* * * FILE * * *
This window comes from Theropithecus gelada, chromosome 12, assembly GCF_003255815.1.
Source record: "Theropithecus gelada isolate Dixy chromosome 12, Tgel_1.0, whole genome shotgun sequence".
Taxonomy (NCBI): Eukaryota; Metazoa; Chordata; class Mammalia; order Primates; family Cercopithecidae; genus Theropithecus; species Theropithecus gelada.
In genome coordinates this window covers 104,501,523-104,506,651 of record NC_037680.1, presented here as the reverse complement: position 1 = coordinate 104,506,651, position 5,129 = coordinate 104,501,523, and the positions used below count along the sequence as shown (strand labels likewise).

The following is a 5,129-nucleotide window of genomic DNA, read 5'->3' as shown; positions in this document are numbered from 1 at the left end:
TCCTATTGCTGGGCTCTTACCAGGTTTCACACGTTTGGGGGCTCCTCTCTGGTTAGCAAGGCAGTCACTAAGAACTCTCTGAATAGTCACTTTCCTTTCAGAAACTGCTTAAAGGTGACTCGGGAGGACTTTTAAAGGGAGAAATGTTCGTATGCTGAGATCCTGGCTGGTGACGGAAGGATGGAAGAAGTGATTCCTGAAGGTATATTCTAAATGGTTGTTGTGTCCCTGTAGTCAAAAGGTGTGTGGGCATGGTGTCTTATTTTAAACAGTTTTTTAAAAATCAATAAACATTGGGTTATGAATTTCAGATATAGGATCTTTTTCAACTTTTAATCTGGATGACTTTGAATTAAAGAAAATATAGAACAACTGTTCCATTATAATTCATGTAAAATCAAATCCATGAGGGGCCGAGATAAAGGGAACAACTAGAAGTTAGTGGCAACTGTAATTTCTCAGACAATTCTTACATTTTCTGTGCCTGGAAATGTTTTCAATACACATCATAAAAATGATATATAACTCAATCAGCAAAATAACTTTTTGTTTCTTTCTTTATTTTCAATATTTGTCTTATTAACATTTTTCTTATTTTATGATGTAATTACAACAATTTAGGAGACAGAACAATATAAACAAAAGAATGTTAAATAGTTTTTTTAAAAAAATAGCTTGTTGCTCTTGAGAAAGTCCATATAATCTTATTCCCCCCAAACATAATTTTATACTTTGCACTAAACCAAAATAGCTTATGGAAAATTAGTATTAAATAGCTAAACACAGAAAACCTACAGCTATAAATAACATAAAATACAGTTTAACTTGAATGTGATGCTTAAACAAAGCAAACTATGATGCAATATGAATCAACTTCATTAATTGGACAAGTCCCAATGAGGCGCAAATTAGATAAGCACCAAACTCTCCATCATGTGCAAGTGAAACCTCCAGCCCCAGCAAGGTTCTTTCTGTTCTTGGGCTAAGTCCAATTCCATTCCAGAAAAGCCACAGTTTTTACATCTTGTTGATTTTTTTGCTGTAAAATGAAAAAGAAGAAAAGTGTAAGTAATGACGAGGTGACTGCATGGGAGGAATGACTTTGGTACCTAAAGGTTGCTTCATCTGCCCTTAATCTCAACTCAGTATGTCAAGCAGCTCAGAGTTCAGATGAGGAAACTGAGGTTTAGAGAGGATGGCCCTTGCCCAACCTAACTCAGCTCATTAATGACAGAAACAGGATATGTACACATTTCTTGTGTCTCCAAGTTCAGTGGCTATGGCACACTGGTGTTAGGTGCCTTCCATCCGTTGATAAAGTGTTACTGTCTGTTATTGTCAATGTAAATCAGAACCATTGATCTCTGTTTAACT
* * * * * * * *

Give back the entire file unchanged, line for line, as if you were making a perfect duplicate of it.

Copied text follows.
This window comes from Theropithecus gelada, chromosome 12, assembly GCF_003255815.1.
Source record: "Theropithecus gelada isolate Dixy chromosome 12, Tgel_1.0, whole genome shotgun sequence".
Taxonomy (NCBI): Eukaryota; Metazoa; Chordata; class Mammalia; order Primates; family Cercopithecidae; genus Theropithecus; species Theropithecus gelada.
In genome coordinates this window covers 104,501,523-104,506,651 of record NC_037680.1, presented here as the reverse complement: position 1 = coordinate 104,506,651, position 5,129 = coordinate 104,501,523, and the positions used below count along the sequence as shown (strand labels likewise).

The following is a 5,129-nucleotide window of genomic DNA, read 5'->3' as shown; positions in this document are numbered from 1 at the left end:
TCCTATTGCTGGGCTCTTACCAGGTTTCACACGTTTGGGGGCTCCTCTCTGGTTAGCAAGGCAGTCACTAAGAACTCTCTGAATAGTCACTTTCCTTTCAGAAACTGCTTAAAGGTGACTCGGGAGGACTTTTAAAGGGAGAAATGTTCGTATGCTGAGATCCTGGCTGGTGACGGAAGGATGGAAGAAGTGATTCCTGAAGGTATATTCTAAATGGTTGTTGTGTCCCTGTAGTCAAAAGGTGTGTGGGCATGGTGTCTTATTTTAAACAGTTTTTTAAAAATCAATAAACATTGGGTTATGAATTTCAGATATAGGATCTTTTTCAACTTTTAATCTGGATGACTTTGAATTAAAGAAAATATAGAACAACTGTTCCATTATAATTCATGTAAAATCAAATCCATGAGGGGCCGAGATAAAGGGAACAACTAGAAGTTAGTGGCAACTGTAATTTCTCAGACAATTCTTACATTTTCTGTGCCTGGAAATGTTTTCAATACACATCATAAAAATGATATATAACTCAATCAGCAAAATAACTTTTTGTTTCTTTCTTTATTTTCAATATTTGTCTTATTAACATTTTTCTTATTTTATGATGTAATTACAACAATTTAGGAGACAGAACAATATAAACAAAAGAATGTTAAATAGTTTTTTTAAAAAAATAGCTTGTTGCTCTTGAGAAAGTCCATATAATCTTATTCCCCCCAAACATAATTTTATACTTTGCACTAAACCAAAATAGCTTATGGAAAATTAGTATTAAATAGCTAAACACAGAAAACCTACAGCTATAAATAACATAAAATACAGTTTAACTTGAATGTGATGCTTAAACAAAGCAAACTATGATGCAATATGAATCAACTTCATTAATTGGACAAGTCCCAATGAGGCGCAAATTAGATAAGCACCAAACTCTCCATCATGTGCAAGTGAAACCTCCAGCCCCAGCAAGGTTCTTTCTGTTCTTGGGCTAAGTCCAATTCCATTCCAGAAAAGCCACAGTTTTTACATCTTGTTGATTTTTTTGCTGTAAAATGAAAAAGAAGAAAAGTGTAAGTAATGACGAGGTGACTGCATGGGAGGAATGACTTTGGTACCTAAAGGTTGCTTCATCTGCCCTTAATCTCAACTCAGTATGTCAAGCAGCTCAGAGTTCAGATGAGGAAACTGAGGTTTAGAGAGGATGGCCCTTGCCCAACCTAACTCAGCTCATTAATGACAGAAACAGGATATGTACACATTTCTTGTGTCTCCAAGTTCAGTGGCTATGGCACACTGGTGTTAGGTGCCTTCCATCCGTTGATAAAGTGTTACTGTCTGTTATTGTCAATGTAAATCAGAACCATTGATCTCTGTTTAACT